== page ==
The West has long been fascinated with Tibet; its culture, its stunning landscape and myths beyond belief. For the past 60 years, the fascination has been in conflict with Chinese occupation of the region and a forced integration into Han Chinese society. Western response has been limited in direct forms. Indirectly, a soft power has been at work aiming to allow Tibetans to live as they choose. Lezlee Brown Halper and Stefan Halper have spent more than a decade researching Tibet’s struggle and putting it into perspective in their book, Tibet: An Unfinished Story
We traveled out to Tibet in the late 1990s. We were actually guests of the Chinese government, which was an interesting thing. They were trying to show us around China and get us to think positively of China. But when we got to Tibet, at our request, we encountered a situation which was absolutely horrific. The Tibetan monks, the monasteries, were under tight surveillance. We found we could not have conversations with monks, even on the stairways, which weren’t being recorded, both audio and video.
We sensed a real fear amongst the population in downtown Lhasa. We slowly began to realize that the Chinese had systematically proceeded to deconstruct Tibetan society. We were deeply affected by that. You have to acknowledge that the Chinese have put a great deal of money into Tibet. The assumption has been “well if we [China] improve the material well-being of these people, they will sort of move away from their culture and accept China as the motherland.” This is what has not happened.
A large problem for Tibetans and other groups is they have very little or no leverage to affect their position or change what has happened with the Chinese coming in, and very little support from the outside as well.
There is no leverage as you say available to the local Tibetans to resist this Chinese influx. But there is an odd type of leverage available within the global community. Tibet exercises a unique soft power. It is the power of moral condemnation. People around the world look at what the Chinese are doing in Tibet, and they ask very probing questions. What kind of culture could be doing this to these Tibetan Buddhists? That power of broad condemnation and criticism, that’s really driving the Chinese nuts because they don’t have a way of containing it. That leads me to think that this six-decade long occupation of Tibet by China has really benefitted neither China nor Tibet.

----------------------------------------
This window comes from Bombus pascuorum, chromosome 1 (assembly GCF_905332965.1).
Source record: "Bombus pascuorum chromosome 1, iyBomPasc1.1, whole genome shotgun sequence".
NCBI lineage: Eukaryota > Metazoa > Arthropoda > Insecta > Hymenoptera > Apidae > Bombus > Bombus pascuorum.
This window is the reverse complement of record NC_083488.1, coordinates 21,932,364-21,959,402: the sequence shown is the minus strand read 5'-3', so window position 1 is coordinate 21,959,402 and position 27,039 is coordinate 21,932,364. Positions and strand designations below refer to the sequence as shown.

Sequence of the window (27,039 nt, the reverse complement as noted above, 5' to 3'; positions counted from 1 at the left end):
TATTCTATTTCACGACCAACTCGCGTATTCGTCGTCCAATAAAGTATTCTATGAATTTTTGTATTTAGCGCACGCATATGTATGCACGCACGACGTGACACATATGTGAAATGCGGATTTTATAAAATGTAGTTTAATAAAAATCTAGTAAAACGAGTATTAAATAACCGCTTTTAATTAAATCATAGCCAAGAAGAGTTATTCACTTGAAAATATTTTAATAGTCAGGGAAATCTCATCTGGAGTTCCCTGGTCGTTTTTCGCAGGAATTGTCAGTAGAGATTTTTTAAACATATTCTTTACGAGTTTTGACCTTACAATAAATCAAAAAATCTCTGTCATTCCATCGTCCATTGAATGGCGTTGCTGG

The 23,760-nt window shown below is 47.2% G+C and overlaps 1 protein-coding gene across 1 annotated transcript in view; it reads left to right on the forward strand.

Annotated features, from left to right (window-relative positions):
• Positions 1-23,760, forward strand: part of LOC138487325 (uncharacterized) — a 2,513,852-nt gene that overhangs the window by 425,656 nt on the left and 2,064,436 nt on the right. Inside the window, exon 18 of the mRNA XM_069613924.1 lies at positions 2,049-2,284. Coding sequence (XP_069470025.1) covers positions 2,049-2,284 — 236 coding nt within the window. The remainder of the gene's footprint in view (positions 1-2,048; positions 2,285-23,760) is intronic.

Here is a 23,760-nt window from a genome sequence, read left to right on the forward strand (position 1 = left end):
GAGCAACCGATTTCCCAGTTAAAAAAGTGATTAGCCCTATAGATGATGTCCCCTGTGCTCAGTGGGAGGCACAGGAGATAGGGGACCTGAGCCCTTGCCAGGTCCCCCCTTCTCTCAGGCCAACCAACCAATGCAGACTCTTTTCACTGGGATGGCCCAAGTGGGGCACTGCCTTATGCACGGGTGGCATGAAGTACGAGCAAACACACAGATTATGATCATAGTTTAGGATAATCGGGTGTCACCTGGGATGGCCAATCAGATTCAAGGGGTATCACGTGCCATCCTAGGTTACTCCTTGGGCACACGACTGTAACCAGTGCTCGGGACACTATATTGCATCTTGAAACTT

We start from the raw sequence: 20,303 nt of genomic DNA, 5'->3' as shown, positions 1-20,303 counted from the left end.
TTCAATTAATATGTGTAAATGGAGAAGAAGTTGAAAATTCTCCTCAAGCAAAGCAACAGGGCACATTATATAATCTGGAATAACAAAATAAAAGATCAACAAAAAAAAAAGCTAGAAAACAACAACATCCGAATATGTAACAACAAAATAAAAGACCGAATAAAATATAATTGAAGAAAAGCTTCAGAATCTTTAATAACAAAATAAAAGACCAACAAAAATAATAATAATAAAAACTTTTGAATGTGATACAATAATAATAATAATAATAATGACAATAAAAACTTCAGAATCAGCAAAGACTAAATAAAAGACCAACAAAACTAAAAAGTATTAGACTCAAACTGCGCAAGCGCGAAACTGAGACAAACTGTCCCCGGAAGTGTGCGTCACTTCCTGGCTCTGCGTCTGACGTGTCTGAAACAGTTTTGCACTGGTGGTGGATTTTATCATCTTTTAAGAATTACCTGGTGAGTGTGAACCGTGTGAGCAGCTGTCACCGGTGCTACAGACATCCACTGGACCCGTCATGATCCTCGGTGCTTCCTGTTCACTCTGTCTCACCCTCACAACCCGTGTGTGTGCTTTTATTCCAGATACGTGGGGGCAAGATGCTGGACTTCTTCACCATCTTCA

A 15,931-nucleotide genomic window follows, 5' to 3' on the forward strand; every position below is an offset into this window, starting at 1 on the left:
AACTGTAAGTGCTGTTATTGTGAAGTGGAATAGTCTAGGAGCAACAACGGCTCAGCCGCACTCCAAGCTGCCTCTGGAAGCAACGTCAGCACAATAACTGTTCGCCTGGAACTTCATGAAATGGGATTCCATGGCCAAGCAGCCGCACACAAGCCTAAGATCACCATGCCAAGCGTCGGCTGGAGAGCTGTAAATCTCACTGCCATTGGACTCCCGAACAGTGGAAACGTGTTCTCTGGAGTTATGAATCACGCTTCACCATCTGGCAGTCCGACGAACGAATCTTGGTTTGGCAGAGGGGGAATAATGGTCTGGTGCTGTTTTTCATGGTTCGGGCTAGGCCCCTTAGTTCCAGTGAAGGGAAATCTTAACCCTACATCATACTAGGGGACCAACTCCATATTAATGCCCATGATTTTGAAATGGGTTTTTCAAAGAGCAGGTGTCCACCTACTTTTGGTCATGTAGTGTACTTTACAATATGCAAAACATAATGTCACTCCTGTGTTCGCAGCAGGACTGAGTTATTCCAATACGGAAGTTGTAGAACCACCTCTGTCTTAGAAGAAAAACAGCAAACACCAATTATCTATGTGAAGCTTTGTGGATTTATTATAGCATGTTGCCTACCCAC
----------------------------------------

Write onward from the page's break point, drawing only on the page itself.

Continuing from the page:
Where does Tibet go from here and how will the West approach it?
In the West, and we talk about this a good deal in the book, we have come to be fascinated with the myth of Tibet. It started with Herodotus in the fifth century who claimed to see gold digging ants. It went on to the 1400s where the missionary Odoric came back with tales of fantastic beats, women with teeth as long as boars tusks, led to the sense that Tibet was a truly mystical and sometimes frightening place. That myth was picked up when the British were there in the 18th
and early 19th
century, and the whole myth continued with [U.S. President Franklin] Roosevelt who named [the presidential mountain retreat] Camp David as Shangri-La, and on into the present time.
America presents itself in global terms as having certain beliefs and values and wanting to by a beacon of rationality on issues. Unfortunately, we have not managed to see those values or principles reflected in the Tibetan experience. There are a lot of reasons for it. The fact is Tibet really is on the other side of the world. It is not bounded by water. We have no obvious way in to be helpful. So where do we go from here? China relies upon the rivers that flow from Tibet to provide water to large portions of central China. So they are not going to give the area up. But they might moderate their domestic governance. If we could encourage that, that would be a wonderful thing.